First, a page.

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Diseases & Conditions

Colon Cancer Surveillance in Patients with Ulcerative Colitis

(Also Called 'Colon Cancer Surveillance in Patients with Ulcerative Colitis - Risk Factors')

We recommend that patients with ulcerative colitis undergo a colonoscopy every one to three years. During these procedures, biopsy samples should be taken every 10 cm along the length of the colon; and if any of these samples reveals dysplasia, a total proctocolectomy should be considered.1

Rationale

Persons with inflammatory bowel disease have a lifetime risk of colorectal cancer at least three times as high as in the general population. Moreover, they tend to develop colorectal cancer much earlier in their lives than do people with sporadic colon cancer. The longer the person has had inflammatory bowel disease and the more extensive it is, the greater the risk2–4. However, proctitis poses no increase in risk for rectal cancer.

Frequency of colonoscopies

Since the risk of dysplasia or cancer increases with the duration of ulcerative colitis, testing should be done more frequently as duration of disease increases.5 One method calls for testing every three years for the first 15 years of disease, every two years for the next 10 years, and every year thereafter.1 Such an approach provides for at least 20 examinations in 40 years of disease. Most of the evaluations would be performed in the later years when the risk is the highest.

A history of primary sclerosing cholangitis, a liver disease associated with ulcerative colitis, adds significantly to the already high risk of dysplasia and colorectal cancer in patients with ulcerative colitis. Therefore, at the same duration of disease, patients with primary sclerosing cholangitis should be tested more often, perhaps every year.3, 5, 6 For these patients, prophylactic colectomy may offer the best alternative in terms of life expectancy.7, 8

Biopsy protocol

Because dysplasia can be present focally as well as diffusely, biopsies must be taken throughout the colon. The sensitivity of testing for detecting dysplasia is increased with a greater number of biopsies taken. At least 32 biopsies should be taken of flat mucosa and of raised lesions.

Any biopsy that is positive for dysplasia poses an inordinately high risk of colorectal cancer; the risk of concurrent cancer has been reported to be as high as 19 percent in patients with low-grade dysplasia and 42 percent in patients with high-grade dysplasia.10 Therefore, a total proctocolectomy is usually recommended for all patients with low-grade dysplasia, high-grade dysplasia or cancers found at colonoscopy.

Research is ongoing to determine whether alternative markers of malignancy or improved visualization of the colon with chromoendoscopy, narrow band imaging, or autofluorescence can significantly improve the sensitivity of the present surveillance techniques to detect dysplasia.

References

1. Lashner BA. Recommendations for colorectal cancer screening in ulcerative colitis: A review of research from a single university-based surveillance program. Am J Gastroenterol 1992; 87:168-175.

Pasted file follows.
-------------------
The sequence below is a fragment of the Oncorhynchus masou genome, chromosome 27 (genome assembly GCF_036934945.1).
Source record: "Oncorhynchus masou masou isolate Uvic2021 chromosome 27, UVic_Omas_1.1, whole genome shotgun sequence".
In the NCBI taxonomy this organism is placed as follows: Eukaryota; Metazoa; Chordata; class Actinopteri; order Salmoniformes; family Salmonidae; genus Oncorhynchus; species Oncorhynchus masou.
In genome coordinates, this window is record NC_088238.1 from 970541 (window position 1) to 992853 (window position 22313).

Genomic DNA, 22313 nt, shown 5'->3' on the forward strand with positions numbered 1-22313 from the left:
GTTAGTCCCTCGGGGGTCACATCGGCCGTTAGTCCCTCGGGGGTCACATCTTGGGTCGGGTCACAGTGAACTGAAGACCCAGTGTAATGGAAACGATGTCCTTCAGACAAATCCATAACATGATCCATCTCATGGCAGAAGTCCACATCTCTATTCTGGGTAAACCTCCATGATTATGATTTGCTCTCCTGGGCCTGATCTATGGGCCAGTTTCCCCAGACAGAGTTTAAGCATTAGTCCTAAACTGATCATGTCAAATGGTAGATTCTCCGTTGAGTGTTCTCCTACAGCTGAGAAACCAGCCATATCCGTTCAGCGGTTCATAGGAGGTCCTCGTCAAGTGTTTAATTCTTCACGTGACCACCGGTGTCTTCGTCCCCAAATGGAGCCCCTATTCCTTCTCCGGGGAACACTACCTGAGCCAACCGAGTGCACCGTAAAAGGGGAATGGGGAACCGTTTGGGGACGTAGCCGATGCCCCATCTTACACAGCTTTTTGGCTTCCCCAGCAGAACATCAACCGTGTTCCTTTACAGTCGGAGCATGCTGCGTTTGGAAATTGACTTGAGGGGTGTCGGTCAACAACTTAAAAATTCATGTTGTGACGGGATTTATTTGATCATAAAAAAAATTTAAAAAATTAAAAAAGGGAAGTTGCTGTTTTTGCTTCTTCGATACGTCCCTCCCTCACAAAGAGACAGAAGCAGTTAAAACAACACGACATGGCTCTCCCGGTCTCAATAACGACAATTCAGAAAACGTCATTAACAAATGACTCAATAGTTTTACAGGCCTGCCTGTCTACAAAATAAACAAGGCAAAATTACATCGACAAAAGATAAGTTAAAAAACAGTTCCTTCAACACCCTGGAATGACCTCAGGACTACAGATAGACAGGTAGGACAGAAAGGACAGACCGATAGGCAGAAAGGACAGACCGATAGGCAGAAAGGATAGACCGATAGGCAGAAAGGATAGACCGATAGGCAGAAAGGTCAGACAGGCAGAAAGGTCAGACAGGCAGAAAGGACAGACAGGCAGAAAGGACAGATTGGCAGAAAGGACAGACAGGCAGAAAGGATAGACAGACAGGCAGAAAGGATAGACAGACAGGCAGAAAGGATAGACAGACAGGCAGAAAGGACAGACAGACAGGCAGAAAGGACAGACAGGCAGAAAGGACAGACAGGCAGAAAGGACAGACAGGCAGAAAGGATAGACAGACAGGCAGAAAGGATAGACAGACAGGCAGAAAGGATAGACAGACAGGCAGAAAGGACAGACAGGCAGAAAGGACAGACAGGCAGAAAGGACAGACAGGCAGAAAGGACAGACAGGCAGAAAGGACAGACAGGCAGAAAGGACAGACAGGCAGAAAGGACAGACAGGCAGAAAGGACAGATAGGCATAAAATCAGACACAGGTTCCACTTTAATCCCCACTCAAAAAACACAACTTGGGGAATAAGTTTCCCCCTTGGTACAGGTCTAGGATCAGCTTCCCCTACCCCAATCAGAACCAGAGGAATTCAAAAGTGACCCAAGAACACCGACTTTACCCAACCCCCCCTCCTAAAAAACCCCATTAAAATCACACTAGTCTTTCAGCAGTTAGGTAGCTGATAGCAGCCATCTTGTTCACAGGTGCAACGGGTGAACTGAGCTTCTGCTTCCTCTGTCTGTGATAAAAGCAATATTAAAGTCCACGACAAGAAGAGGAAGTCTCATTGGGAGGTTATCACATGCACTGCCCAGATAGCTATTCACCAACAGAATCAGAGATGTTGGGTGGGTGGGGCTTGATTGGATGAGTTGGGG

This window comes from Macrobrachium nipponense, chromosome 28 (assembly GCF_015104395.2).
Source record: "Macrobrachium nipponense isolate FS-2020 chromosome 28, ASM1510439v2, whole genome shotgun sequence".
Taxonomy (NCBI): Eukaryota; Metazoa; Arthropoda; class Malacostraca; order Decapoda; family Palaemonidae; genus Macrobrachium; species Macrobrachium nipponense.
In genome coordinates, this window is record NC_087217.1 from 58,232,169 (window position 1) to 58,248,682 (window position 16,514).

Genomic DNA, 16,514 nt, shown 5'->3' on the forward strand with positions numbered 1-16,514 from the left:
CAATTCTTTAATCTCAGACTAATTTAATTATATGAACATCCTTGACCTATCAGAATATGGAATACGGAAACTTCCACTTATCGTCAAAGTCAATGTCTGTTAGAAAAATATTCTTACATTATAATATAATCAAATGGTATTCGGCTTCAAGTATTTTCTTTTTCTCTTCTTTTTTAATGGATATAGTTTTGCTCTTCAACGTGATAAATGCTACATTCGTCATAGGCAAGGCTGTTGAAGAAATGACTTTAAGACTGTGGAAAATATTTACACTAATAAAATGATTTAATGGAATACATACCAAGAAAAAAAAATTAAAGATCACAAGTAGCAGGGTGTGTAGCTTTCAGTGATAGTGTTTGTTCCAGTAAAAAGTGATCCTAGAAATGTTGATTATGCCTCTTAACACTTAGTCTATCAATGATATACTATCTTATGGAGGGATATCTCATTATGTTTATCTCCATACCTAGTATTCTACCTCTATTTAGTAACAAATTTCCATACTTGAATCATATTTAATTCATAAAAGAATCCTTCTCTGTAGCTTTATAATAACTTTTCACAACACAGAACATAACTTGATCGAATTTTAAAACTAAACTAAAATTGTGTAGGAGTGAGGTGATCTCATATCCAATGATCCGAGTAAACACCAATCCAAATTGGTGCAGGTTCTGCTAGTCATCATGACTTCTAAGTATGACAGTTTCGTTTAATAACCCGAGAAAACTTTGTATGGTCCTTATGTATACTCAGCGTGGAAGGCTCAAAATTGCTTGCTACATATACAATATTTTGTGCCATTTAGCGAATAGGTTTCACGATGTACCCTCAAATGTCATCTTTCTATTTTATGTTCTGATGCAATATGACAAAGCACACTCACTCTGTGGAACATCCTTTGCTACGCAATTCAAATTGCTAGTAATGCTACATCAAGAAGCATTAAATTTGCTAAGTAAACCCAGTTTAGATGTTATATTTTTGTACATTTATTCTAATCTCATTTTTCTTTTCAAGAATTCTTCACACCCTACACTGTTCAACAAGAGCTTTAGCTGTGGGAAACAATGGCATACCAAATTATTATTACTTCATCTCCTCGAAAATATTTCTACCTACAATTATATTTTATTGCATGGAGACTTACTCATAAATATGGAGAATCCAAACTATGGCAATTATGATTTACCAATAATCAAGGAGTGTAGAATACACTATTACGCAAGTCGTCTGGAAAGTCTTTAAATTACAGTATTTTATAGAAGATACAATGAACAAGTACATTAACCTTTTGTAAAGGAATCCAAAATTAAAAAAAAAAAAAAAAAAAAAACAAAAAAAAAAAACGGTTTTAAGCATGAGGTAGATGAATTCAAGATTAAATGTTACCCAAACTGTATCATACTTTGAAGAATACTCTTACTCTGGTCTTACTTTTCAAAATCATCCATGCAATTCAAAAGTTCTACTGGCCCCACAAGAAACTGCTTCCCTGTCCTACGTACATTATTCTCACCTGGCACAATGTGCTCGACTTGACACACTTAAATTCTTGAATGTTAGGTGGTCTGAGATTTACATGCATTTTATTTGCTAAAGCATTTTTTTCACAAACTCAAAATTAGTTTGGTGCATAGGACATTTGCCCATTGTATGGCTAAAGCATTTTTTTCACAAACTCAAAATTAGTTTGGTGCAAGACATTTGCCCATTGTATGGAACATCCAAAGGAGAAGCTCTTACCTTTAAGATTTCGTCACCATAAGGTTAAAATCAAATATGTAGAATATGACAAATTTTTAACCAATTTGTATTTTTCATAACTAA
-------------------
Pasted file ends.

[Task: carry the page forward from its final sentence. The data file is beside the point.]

2. Greenstein A, Sachar D, Pucillo A, et al. Cancer in universal and left sided ulcerative colitis: Clinical and pathologic features. Mt Sinai J Med 1981; 46:25-32.

3. Gyde SN, Prior P, Allan RN, et al. Colorectal cancer in ulcerative colitis: A cohort study of primary referrals from three centres. Gut 1988; 29:206-217.

4. Mir-Madilessi SH, Farmer RG, Easley KA, et al. Colorectal and extracolonic malignancy in ulcerative colitis. Cancer 1986; 58:1569-1574.

5. Lashner BA, Hanauer SB, Silverstein MD. Optimal timing of colonoscopy to screen for cancer in ulcerative colitis. Ann Intern Med 1988; 108:274-278.

6. Ekbom A, Helmick C, Zack M, et al. Ulcerative colitis and colorectal cancer. A population-based study. N Engl J Med 1990; 323:1228-1233.

7. Marchesa P, Lashner BA, Lavery IC, et al. The risk of cancer and dysplasia among ulcerative colitis patients with primary sclerosing cholangitis. Am J Gastroenterol 1997; 92:1285-1288.

8. Loftus EV, Sandborn WJ, Tremaine WJ, et al. Risk of colorectal neoplasia in patients with primary sclerosing cholangitis. Gastroenterology 1996; 110:432-440.

9. Provenzale D, Kowdley KV, Arora S, et al. Prophylactic colectomy or surveillance for chronic ulcerative colitis? A decision analysis. Gastroenterology 1995; 109:1188-1196.

10. Shapiro BD, Lashner BA. Cancer biology in ulcerative colitis and potential use in endoscopic surveillance. Gast Endo Clin North Am 1997; 7:453-468.

© Copyright 1995-2010 The Cleveland Clinic Foundation. All rights reserved.

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This information is provided by the Cleveland Clinic and is not intended to replace the medical advice of your doctor or health care provider. Please consult your health care provider for advice about a specific medical condition. This document was last reviewed on: 12/16/2010...#8097